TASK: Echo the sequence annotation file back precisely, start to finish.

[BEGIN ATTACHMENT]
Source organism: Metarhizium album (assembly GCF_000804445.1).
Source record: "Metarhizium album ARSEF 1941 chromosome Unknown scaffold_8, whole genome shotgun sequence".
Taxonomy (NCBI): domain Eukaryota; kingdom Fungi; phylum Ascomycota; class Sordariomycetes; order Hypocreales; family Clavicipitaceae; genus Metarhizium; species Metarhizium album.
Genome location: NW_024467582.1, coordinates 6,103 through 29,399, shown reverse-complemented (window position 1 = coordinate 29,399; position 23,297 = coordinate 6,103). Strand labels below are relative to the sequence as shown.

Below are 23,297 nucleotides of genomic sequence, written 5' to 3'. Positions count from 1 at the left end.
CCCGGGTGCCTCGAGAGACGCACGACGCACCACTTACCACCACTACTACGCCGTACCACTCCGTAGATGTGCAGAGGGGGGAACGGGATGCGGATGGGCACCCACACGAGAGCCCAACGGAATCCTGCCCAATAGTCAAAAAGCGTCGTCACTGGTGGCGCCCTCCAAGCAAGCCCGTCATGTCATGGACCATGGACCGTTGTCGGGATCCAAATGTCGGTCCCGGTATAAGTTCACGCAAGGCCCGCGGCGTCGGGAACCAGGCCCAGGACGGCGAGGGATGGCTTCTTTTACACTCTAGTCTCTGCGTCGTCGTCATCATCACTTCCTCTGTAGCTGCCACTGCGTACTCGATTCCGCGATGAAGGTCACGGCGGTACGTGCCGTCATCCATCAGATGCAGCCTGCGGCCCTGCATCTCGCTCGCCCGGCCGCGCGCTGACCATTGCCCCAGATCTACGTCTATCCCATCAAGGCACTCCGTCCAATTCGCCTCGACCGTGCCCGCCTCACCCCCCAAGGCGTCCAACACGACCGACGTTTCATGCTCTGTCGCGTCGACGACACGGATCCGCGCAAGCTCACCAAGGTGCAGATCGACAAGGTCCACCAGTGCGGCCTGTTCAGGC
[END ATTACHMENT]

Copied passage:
Source organism: Metarhizium album (assembly GCF_000804445.1).
Source record: "Metarhizium album ARSEF 1941 chromosome Unknown scaffold_8, whole genome shotgun sequence".
Taxonomy (NCBI): domain Eukaryota; kingdom Fungi; phylum Ascomycota; class Sordariomycetes; order Hypocreales; family Clavicipitaceae; genus Metarhizium; species Metarhizium album.
Genome location: NW_024467582.1, coordinates 6,103 through 29,399, shown reverse-complemented (window position 1 = coordinate 29,399; position 23,297 = coordinate 6,103). Strand labels below are relative to the sequence as shown.

Below are 23,297 nucleotides of genomic sequence, written 5' to 3'. Positions count from 1 at the left end.
CCCGGGTGCCTCGAGAGACGCACGACGCACCACTTACCACCACTACTACGCCGTACCACTCCGTAGATGTGCAGAGGGGGGAACGGGATGCGGATGGGCACCCACACGAGAGCCCAACGGAATCCTGCCCAATAGTCAAAAAGCGTCGTCACTGGTGGCGCCCTCCAAGCAAGCCCGTCATGTCATGGACCATGGACCGTTGTCGGGATCCAAATGTCGGTCCCGGTATAAGTTCACGCAAGGCCCGCGGCGTCGGGAACCAGGCCCAGGACGGCGAGGGATGGCTTCTTTTACACTCTAGTCTCTGCGTCGTCGTCATCATCACTTCCTCTGTAGCTGCCACTGCGTACTCGATTCCGCGATGAAGGTCACGGCGGTACGTGCCGTCATCCATCAGATGCAGCCTGCGGCCCTGCATCTCGCTCGCCCGGCCGCGCGCTGACCATTGCCCCAGATCTACGTCTATCCCATCAAGGCACTCCGTCCAATTCGCCTCGACCGTGCCCGCCTCACCCCCCAAGGCGTCCAACACGACCGACGTTTCATGCTCTGTCGCGTCGACGACACGGATCCGCGCAAGCTCACCAAGGTGCAGATCGACAAGGTCCACCAGTGCGGCCTGTTCAGGC